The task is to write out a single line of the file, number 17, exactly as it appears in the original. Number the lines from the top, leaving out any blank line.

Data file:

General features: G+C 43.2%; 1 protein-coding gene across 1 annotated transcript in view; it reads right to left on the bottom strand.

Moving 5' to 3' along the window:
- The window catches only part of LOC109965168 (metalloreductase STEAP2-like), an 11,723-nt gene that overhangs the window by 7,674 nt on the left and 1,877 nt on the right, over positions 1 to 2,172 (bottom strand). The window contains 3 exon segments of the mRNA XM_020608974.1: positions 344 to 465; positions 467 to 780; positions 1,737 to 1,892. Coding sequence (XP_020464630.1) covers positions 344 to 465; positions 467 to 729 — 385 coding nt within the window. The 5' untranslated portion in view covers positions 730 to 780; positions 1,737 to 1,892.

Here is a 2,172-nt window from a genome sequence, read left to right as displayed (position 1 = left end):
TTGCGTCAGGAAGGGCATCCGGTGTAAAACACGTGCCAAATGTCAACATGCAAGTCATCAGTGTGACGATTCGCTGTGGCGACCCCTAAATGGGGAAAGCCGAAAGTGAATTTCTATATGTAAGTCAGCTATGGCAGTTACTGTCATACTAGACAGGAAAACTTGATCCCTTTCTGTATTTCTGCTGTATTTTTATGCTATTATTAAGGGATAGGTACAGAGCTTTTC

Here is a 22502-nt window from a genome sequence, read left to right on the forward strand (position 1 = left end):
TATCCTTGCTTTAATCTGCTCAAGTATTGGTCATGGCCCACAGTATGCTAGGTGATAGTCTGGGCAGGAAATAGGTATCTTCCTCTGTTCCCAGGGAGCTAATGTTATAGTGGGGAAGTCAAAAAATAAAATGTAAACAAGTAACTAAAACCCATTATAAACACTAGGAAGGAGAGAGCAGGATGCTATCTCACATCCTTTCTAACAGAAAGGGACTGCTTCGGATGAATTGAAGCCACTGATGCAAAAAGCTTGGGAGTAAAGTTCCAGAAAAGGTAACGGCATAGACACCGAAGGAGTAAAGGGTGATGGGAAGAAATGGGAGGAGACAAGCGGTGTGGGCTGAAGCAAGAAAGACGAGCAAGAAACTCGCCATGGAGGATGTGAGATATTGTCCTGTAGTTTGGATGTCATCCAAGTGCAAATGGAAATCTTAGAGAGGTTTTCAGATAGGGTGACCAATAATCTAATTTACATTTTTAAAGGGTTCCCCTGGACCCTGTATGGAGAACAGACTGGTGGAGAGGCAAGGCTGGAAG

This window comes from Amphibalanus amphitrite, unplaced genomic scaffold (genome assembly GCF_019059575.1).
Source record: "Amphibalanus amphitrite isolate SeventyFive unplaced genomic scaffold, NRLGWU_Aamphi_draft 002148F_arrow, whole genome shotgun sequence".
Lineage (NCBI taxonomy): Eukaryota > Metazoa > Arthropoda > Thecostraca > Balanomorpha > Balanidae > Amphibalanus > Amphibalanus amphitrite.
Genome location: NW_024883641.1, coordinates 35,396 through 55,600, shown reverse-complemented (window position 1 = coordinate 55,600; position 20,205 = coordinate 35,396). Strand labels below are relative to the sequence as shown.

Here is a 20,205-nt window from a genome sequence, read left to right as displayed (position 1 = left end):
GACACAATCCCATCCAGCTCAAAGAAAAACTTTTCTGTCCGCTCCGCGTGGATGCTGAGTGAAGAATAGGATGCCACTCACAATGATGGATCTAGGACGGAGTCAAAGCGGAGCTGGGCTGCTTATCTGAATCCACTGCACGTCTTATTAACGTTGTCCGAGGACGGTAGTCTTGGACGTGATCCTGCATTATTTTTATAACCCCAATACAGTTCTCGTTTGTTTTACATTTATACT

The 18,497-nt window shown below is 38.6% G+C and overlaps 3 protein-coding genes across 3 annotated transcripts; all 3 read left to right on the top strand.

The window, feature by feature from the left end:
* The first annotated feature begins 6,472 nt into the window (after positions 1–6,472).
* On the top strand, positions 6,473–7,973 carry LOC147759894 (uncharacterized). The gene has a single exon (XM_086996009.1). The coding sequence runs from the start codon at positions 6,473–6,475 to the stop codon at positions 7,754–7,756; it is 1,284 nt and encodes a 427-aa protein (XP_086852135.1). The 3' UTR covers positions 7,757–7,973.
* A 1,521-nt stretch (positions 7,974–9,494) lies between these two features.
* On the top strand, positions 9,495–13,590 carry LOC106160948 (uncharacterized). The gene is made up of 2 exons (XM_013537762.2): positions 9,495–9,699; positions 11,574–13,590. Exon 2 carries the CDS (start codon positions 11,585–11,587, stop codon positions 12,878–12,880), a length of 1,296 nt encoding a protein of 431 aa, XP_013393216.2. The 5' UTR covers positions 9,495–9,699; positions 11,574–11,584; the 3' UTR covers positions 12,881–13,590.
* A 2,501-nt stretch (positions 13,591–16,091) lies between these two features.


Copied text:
* On the top strand, positions 6,473–7,973 carry LOC147759894 (uncharacterized). The gene has a single exon (XM_086996009.1). The coding sequence runs from the start codon at positions 6,473–6,475 to the stop codon at positions 7,754–7,756; it is 1,284 nt and encodes a 427-aa protein (XP_086852135.1). The 3' UTR covers positions 7,757–7,973.